Though you can visit El Cocuy National Park without doing a trek, this is a special and remote area. These are the kinds of experiences that are disappearing on our planet. If you are able and so inclined, take advantage of a true wilderness experience. Is it easy? No. Will you ever forget it. Not likely.
Fondest memory: Milk splashed only intermittently on my wife, crouched down in the milk truck we had caught at 5 AM, some four hours previous to reach Parque National Natural El Cocuy in northeast Colombia. I had extradited myself from that position earlier, preferring the chilling Andean air and the occasional brush with the flora that had me releasing my hold on the icy enclosure that keeps the precious milk aboard. Doreen had casually remarked only the night before that I had some sense of timing, picking the start of our six day trek around the El Cocuy massif on our 5th anniversary. But as bad as the ride on El Lechero might sound, it was the beginning of one of those adventures that in the modern world are becoming increasingly hard to find. Stop after stop, small dairy farmers rushed up with whatever milk they could muster that day and by the end of our four hour tour, the truck was brimming with the dairy nectar (well, what had not dripped on poor Doreen). Even she had enjoyed it, once temperatures got to above freezing. Ok, perhaps not the last hour or so. The bumpy ride was even getting to me by then. (continued below in Fondest Memory)
Fondest memory: The trek? About 70 kilometers they said but it felt more like 200. That perception surely influenced by the fact that 95% of the hike takes place over 4000 meters and Colombians measure their distances as if across a flat plain. Take note, this is one terrain that is anything but flat. Doreen acclimatized well and I chugged along as well as I could while carrying about 18 kilos. Each night we camped at an incredible alpine lake fringed by craggy peaks sheathed in glaciated ice. Each day we climbed a couple passes in the 4400-4800 meter range. Swaths of frailejones ensured that the flora was unlike anything we had ever seen. These curious looking hairy-leafed plants are well-suited for El Cocuy's often less than welcoming climate. We saw only a handful of other trekkers, all Colombian and mostly climbers drawn to the remote region's imposing peaks. Despite warnings of the difficulty in navigating the demanding trail, we found our ways just fine with no guide or campesino, carrying our own packs when it would have been easy to hire a horse for the first and last few days of the trek.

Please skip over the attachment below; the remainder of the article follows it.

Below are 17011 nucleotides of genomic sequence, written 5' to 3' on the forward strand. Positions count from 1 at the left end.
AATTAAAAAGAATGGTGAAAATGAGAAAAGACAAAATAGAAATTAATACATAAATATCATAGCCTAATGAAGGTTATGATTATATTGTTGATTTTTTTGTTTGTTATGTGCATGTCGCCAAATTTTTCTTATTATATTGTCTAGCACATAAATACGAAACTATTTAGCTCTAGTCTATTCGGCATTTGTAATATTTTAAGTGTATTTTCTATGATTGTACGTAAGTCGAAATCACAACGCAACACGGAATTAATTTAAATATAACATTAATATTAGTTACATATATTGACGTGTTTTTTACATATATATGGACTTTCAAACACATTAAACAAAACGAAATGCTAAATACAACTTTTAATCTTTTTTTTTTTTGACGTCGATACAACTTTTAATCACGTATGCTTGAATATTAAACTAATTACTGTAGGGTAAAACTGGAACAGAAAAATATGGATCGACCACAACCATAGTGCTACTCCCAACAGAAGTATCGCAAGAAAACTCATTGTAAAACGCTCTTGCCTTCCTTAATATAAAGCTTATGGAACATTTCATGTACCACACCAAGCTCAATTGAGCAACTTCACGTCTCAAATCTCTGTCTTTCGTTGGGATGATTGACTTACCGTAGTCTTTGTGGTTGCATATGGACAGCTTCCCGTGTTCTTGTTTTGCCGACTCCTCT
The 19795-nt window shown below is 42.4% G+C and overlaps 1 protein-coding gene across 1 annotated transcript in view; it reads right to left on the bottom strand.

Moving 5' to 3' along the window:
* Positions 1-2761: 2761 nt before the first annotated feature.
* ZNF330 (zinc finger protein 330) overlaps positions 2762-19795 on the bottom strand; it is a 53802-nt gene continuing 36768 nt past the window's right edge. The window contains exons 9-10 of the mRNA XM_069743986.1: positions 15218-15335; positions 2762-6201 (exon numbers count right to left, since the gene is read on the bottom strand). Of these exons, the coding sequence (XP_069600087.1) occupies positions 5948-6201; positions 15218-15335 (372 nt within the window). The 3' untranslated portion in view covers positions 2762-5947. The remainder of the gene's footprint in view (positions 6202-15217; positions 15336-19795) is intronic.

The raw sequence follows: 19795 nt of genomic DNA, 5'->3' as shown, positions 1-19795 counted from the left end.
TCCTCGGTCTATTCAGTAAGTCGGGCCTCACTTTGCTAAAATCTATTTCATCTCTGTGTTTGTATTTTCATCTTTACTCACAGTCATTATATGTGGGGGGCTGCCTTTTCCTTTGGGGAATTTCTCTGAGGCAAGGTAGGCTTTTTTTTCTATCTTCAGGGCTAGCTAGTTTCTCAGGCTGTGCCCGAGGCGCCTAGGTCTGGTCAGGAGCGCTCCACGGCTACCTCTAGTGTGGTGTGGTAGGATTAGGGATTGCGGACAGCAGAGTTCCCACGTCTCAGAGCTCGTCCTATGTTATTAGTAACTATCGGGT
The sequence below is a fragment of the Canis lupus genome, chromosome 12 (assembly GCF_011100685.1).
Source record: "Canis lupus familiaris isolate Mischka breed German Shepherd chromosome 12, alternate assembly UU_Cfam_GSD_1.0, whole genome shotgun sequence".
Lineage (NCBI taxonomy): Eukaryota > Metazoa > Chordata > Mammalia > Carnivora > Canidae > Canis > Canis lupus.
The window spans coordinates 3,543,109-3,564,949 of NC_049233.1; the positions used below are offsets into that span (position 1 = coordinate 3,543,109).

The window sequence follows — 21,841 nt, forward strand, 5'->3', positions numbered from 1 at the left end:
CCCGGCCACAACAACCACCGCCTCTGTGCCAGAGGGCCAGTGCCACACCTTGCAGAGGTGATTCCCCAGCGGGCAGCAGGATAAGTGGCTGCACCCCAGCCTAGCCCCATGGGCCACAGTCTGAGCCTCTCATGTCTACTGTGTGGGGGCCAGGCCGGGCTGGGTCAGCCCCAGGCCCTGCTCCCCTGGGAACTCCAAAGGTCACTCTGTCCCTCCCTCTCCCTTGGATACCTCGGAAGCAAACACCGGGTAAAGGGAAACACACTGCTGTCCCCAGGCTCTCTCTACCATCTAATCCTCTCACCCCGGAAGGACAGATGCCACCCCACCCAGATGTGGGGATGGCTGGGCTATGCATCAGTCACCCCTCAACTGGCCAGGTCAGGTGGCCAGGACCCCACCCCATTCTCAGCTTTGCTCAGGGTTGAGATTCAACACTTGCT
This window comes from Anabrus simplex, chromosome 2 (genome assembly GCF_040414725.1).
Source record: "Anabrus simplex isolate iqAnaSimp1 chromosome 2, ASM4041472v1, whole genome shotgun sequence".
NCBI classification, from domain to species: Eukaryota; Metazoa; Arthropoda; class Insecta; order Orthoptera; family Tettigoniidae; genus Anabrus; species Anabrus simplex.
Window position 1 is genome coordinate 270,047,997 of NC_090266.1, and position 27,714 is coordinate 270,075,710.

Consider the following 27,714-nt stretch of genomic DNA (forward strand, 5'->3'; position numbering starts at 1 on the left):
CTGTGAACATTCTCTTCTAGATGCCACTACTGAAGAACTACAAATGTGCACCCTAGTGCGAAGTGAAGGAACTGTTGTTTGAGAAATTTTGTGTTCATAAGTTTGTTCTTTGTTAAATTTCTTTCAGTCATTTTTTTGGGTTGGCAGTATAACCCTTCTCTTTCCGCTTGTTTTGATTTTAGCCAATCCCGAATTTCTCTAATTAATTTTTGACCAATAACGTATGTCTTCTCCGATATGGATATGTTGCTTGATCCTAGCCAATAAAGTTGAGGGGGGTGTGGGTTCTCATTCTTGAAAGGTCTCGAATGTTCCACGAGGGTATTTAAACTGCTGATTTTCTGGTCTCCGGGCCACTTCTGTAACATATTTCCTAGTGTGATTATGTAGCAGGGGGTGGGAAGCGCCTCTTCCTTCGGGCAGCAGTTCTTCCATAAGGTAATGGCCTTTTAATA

Fondest memory: We were blessed with unusually fine weather in a place noted for fog, whiteouts, rain and wind. My inability to make it through the night without peeing was finally rewarded with thousands of stars so close I could just about touch them. I still swear my recently passed away Mom was the one especially twinkling star I saw each night, leading me around what otherwise seemed a trek a notch above my head. Once we turned the corner on the most difficult part of the trek, when our success was nearly certain, the star was no longer to be found. I kept looking each night. Perhaps I didn't need such things anymore or maybe, just maybe, my Mom was letting her son go on his way, knowing he would be okay without her guiding light.